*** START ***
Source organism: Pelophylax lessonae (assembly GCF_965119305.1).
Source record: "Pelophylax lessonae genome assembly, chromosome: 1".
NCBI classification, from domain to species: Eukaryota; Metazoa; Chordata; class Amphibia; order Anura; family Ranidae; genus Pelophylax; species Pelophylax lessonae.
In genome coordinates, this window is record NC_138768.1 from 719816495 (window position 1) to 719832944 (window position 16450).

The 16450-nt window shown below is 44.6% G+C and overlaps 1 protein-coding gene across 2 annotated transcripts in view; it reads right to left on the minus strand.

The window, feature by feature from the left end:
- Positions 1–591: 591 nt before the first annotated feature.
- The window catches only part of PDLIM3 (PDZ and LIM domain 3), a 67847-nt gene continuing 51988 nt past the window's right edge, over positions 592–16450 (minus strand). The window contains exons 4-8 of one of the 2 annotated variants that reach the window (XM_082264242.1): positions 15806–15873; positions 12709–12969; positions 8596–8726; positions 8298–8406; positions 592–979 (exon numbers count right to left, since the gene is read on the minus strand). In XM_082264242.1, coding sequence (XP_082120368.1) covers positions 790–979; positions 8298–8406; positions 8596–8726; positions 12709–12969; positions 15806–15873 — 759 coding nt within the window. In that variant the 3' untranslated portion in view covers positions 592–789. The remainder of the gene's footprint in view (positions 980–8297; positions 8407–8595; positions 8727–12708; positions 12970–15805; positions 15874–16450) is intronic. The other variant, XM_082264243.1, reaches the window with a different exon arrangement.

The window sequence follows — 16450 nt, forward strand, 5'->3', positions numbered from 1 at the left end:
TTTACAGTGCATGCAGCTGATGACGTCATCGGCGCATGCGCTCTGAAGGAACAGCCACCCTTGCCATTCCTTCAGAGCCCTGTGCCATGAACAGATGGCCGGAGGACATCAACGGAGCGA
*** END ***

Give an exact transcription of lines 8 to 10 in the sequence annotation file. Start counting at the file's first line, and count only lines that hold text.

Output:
- The window catches only part of PDLIM3 (PDZ and LIM domain 3), a 67847-nt gene continuing 51988 nt past the window's right edge, over positions 592–16450 (minus strand). The window contains exons 4-8 of one of the 2 annotated variants that reach the window (XM_082264242.1): positions 15806–15873; positions 12709–12969; positions 8596–8726; positions 8298–8406; positions 592–979 (exon numbers count right to left, since the gene is read on the minus strand). In XM_082264242.1, coding sequence (XP_082120368.1) covers positions 790–979; positions 8298–8406; positions 8596–8726; positions 12709–12969; positions 15806–15873 — 759 coding nt within the window. In that variant the 3' untranslated portion in view covers positions 592–789. The remainder of the gene's footprint in view (positions 980–8297; positions 8407–8595; positions 8727–12708; positions 12970–15805; positions 15874–16450) is intronic. The other variant, XM_082264243.1, reaches the window with a different exon arrangement.

The window sequence follows — 16450 nt, forward strand, 5'->3', positions numbered from 1 at the left end:
TTTACAGTGCATGCAGCTGATGACGTCATCGGCGCATGCGCTCTGAAGGAACAGCCACCCTTGCCATTCCTTCAGAGCCCTGTGCCATGAACAGATGGCCGGAGGACATCAACGGAGCGA